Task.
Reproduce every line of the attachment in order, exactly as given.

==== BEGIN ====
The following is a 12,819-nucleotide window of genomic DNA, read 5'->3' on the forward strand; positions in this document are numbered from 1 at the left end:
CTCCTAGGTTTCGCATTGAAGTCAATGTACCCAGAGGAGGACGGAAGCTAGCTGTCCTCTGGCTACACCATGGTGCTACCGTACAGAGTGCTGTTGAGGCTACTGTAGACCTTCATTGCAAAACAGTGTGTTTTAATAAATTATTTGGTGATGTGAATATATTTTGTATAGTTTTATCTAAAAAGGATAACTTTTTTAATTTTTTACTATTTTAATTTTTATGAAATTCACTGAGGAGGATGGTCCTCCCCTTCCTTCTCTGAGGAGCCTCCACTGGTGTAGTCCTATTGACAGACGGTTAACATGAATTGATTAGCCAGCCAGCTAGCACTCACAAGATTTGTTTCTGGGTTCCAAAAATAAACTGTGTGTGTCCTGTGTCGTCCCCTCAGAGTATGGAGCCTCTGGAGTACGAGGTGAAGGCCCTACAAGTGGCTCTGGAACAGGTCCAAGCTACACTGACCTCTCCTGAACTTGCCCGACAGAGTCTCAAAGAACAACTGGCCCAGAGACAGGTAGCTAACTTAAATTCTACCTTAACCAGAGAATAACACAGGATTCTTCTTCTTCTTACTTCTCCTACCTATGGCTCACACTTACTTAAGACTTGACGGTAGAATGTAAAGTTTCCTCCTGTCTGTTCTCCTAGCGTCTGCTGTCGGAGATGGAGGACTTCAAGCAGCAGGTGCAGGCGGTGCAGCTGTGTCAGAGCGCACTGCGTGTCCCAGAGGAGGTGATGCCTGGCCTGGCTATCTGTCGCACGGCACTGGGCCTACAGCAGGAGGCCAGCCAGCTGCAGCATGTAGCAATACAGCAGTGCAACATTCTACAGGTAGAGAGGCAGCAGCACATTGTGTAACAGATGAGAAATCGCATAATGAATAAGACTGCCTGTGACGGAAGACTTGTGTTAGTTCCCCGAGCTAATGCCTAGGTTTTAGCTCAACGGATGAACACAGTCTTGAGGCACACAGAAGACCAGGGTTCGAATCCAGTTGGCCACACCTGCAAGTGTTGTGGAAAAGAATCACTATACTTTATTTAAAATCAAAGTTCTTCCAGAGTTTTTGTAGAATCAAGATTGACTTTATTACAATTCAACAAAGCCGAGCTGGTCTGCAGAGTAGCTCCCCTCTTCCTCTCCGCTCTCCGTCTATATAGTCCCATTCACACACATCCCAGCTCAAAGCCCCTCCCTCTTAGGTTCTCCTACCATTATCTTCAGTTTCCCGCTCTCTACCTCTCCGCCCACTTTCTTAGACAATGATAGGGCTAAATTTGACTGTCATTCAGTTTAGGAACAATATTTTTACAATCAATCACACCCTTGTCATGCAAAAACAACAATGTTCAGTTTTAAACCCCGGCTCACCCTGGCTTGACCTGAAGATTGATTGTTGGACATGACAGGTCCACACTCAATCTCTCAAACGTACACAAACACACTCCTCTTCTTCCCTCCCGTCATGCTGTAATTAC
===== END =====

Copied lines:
The following is a 12,819-nucleotide window of genomic DNA, read 5'->3' on the forward strand; positions in this document are numbered from 1 at the left end:
CTCCTAGGTTTCGCATTGAAGTCAATGTACCCAGAGGAGGACGGAAGCTAGCTGTCCTCTGGCTACACCATGGTGCTACCGTACAGAGTGCTGTTGAGGCTACTGTAGACCTTCATTGCAAAACAGTGTGTTTTAATAAATTATTTGGTGATGTGAATATATTTTGTATAGTTTTATCTAAAAAGGATAACTTTTTTAATTTTTTACTATTTTAATTTTTATGAAATTCACTGAGGAGGATGGTCCTCCCCTTCCTTCTCTGAGGAGCCTCCACTGGTGTAGTCCTATTGACAGACGGTTAACATGAATTGATTAGCCAGCCAGCTAGCACTCACAAGATTTGTTTCTGGGTTCCAAAAATAAACTGTGTGTGTCCTGTGTCGTCCCCTCAGAGTATGGAGCCTCTGGAGTACGAGGTGAAGGCCCTACAAGTGGCTCTGGAACAGGTCCAAGCTACACTGACCTCTCCTGAACTTGCCCGACAGAGTCTCAAAGAACAACTGGCCCAGAGACAGGTAGCTAACTTAAATTCTACCTTAACCAGAGAATAACACAGGATTCTTCTTCTTCTTACTTCTCCTACCTATGGCTCACACTTACTTAAGACTTGACGGTAGAATGTAAAGTTTCCTCCTGTCTGTTCTCCTAGCGTCTGCTGTCGGAGATGGAGGACTTCAAGCAGCAGGTGCAGGCGGTGCAGCTGTGTCAGAGCGCACTGCGTGTCCCAGAGGAGGTGATGCCTGGCCTGGCTATCTGTCGCACGGCACTGGGCCTACAGCAGGAGGCCAGCCAGCTGCAGCATGTAGCAATACAGCAGTGCAACATTCTACAGGTAGAGAGGCAGCAGCACATTGTGTAACAGATGAGAAATCGCATAATGAATAAGACTGCCTGTGACGGAAGACTTGTGTTAGTTCCCCGAGCTAATGCCTAGGTTTTAGCTCAACGGATGAACACAGTCTTGAGGCACACAGAAGACCAGGGTTCGAATCCAGTTGGCCACACCTGCAAGTGTTGTGGAAAAGAATCACTATACTTTATTTAAAATCAAAGTTCTTCCAGAGTTTTTGTAGAATCAAGATTGACTTTATTACAATTCAACAAAGCCGAGCTGGTCTGCAGAGTAGCTCCCCTCTTCCTCTCCGCTCTCCGTCTATATAGTCCCATTCACACACATCCCAGCTCAAAGCCCCTCCCTCTTAGGTTCTCCTACCATTATCTTCAGTTTCCCGCTCTCTACCTCTCCGCCCACTTTCTTAGACAATGATAGGGCTAAATTTGACTGTCATTCAGTTTAGGAACAATATTTTTACAATCAATCACACCCTTGTCATGCAAAAACAACAATGTTCAGTTTTAAACCCCGGCTCACCCTGGCTTGACCTGAAGATTGATTGTTGGACATGACAGGTCCACACTCAATCTCTCAAACGTACACAAACACACTCCTCTTCTTCCCTCCCGTCATGCTGTAATTAC